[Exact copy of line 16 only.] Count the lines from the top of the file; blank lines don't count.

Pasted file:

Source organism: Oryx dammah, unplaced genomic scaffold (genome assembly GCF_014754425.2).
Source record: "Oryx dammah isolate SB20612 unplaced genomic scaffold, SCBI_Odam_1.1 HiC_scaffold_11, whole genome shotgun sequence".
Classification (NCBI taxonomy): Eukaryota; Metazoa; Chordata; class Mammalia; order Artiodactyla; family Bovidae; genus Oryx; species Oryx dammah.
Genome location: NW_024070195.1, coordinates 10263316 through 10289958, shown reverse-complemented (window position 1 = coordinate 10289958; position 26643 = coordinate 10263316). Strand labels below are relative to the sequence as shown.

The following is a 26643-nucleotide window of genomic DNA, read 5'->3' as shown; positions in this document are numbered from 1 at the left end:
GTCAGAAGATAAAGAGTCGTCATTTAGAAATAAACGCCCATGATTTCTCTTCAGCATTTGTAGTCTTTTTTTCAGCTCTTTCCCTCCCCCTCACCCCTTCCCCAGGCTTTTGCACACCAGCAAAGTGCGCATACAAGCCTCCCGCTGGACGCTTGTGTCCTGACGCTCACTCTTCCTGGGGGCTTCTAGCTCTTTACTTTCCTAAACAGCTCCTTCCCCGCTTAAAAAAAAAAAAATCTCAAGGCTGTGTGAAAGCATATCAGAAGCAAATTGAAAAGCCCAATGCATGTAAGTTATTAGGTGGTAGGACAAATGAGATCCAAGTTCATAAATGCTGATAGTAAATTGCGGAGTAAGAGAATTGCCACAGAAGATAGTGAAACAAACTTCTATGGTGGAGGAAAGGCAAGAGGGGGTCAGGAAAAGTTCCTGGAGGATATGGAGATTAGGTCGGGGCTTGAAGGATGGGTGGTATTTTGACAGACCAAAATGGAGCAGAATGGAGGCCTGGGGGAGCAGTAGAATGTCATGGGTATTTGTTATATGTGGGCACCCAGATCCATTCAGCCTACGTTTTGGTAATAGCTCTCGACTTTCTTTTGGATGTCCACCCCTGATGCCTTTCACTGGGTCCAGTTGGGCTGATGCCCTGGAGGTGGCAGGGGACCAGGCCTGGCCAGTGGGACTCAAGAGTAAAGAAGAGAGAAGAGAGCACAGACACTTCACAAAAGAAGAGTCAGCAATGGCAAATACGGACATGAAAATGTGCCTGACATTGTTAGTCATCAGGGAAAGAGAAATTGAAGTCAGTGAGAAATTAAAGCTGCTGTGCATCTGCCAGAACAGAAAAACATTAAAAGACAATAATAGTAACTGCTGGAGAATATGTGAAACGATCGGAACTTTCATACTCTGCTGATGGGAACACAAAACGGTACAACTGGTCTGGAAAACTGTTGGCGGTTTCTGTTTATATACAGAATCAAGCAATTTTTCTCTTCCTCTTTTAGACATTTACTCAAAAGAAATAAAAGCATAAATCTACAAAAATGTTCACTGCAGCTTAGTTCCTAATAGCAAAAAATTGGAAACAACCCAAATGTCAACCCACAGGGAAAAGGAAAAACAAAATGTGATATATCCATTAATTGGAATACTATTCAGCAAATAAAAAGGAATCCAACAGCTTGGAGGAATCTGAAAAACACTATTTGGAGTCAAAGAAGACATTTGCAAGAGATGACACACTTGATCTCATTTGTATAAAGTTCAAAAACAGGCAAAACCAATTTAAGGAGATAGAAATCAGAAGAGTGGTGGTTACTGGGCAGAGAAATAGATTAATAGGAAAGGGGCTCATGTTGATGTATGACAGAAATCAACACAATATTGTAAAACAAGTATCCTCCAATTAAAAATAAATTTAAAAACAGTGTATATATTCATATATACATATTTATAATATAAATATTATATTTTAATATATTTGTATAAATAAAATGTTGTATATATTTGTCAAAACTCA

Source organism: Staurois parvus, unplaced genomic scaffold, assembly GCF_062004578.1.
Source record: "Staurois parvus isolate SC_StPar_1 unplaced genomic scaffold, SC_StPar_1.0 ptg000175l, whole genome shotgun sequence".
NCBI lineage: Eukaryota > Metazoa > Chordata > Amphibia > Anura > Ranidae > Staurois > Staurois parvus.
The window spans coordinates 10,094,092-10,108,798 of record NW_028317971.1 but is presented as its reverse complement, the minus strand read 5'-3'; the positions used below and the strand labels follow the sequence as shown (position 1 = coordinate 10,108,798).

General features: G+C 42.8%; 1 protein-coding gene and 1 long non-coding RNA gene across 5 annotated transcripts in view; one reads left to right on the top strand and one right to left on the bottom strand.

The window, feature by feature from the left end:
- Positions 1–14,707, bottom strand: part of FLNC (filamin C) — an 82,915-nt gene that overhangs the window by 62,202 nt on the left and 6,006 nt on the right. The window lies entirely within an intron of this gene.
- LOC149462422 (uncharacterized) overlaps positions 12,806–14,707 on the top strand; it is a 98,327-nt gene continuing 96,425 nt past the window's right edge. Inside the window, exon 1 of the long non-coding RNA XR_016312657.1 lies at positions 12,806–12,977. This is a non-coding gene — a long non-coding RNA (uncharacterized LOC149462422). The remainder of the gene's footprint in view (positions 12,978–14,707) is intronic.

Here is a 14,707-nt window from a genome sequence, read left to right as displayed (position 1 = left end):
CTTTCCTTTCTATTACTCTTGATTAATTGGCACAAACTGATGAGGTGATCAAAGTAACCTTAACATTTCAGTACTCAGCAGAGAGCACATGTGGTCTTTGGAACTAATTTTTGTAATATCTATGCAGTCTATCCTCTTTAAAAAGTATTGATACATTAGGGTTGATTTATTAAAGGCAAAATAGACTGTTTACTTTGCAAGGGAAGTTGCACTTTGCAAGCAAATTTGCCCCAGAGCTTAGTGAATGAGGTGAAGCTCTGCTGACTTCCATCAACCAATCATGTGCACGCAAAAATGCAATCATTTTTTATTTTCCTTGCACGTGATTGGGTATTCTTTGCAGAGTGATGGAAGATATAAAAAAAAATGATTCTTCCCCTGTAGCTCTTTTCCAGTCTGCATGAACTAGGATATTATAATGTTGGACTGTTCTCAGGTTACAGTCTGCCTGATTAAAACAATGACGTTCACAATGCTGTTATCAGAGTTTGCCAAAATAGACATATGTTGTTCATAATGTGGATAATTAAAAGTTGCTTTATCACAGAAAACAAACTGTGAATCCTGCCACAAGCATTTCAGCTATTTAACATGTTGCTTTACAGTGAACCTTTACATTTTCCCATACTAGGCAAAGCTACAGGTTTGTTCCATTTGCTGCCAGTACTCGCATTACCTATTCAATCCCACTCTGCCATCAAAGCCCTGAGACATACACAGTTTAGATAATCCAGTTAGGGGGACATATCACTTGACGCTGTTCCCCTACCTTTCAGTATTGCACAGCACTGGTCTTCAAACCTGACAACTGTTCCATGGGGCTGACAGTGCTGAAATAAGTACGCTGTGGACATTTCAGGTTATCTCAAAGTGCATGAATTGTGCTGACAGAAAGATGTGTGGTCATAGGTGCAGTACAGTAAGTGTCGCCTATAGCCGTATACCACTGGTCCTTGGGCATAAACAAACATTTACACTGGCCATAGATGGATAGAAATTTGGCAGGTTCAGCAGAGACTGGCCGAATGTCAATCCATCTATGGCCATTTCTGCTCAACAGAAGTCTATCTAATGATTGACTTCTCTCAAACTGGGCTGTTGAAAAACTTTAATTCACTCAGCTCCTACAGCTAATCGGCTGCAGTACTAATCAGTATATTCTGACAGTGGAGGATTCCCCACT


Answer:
CTTTCCTTTCTATTACTCTTGATTAATTGGCACAAACTGATGAGGTGATCAAAGTAACCTTAACATTTCAGTACTCAGCAGAGAGCACATGTGGTCTTTGGAACTAATTTTTGTAATATCTATGCAGTCTATCCTCTTTAAAAAGTATTGATACATTAGGGTTGATTTATTAAAGGCAAAATAGACTGTTTACTTTGCAAGGGAAGTTGCACTTTGCAAGCAAATTTGCCCCAGAGCTTAGTGAATGAGGTGAAGCTCTGCTGACTTCCATCAACCAATCATGTGCACGCAAAAATGCAATCATTTTTTATTTTCCTTGCACGTGATTGGGTATTCTTTGCAGAGTGATGGAAGATATAAAAAAAAATGATTCTTCCCCTGTAGCTCTTTTCCAGTCTGCATGAACTAGGATATTATAATGTTGGACTGTTCTCAGGTTACAGTCTGCCTGATTAAAACAATGACGTTCACAATGCTGTTATCAGAGTTTGCCAAAATAGACATATGTTGTTCATAATGTGGATAATTAAAAGTTGCTTTATCACAGAAAACAAACTGTGAATCCTGCCACAAGCATTTCAGCTATTTAACATGTTGCTTTACAGTGAACCTTTACATTTTCCCATACTAGGCAAAGCTACAGGTTTGTTCCATTTGCTGCCAGTACTCGCATTACCTATTCAATCCCACTCTGCCATCAAAGCCCTGAGACATACACAGTTTAGATAATCCAGTTAGGGGGACATATCACTTGACGCTGTTCCCCTACCTTTCAGTATTGCACAGCACTGGTCTTCAAACCTGACAACTGTTCCATGGGGCTGACAGTGCTGAAATAAGTACGCTGTGGACATTTCAGGTTATCTCAAAGTGCATGAATTGTGCTGACAGAAAGATGTGTGGTCATAGGTGCAGTACAGTAAGTGTCGCCTATAGCCGTATACCACTGGTCCTTGGGCATAAACAAACATTTACACTGGCCATAGATGGATAGAAATTTGGCAGGTTCAGCAGAGACTGGCCGAATGTCAATCCATCTATGGCCATTTCTGCTCAACAGAAGTCTATCTAATGATTGACTTCTCTCAAACTGGGCTGTTGAAAAACTTTAATTCACTCAGCTCCTACAGCTAATCGGCTGCAGTACTAATCAGTATATTCTGACAGTGGAGGATTCCCCACT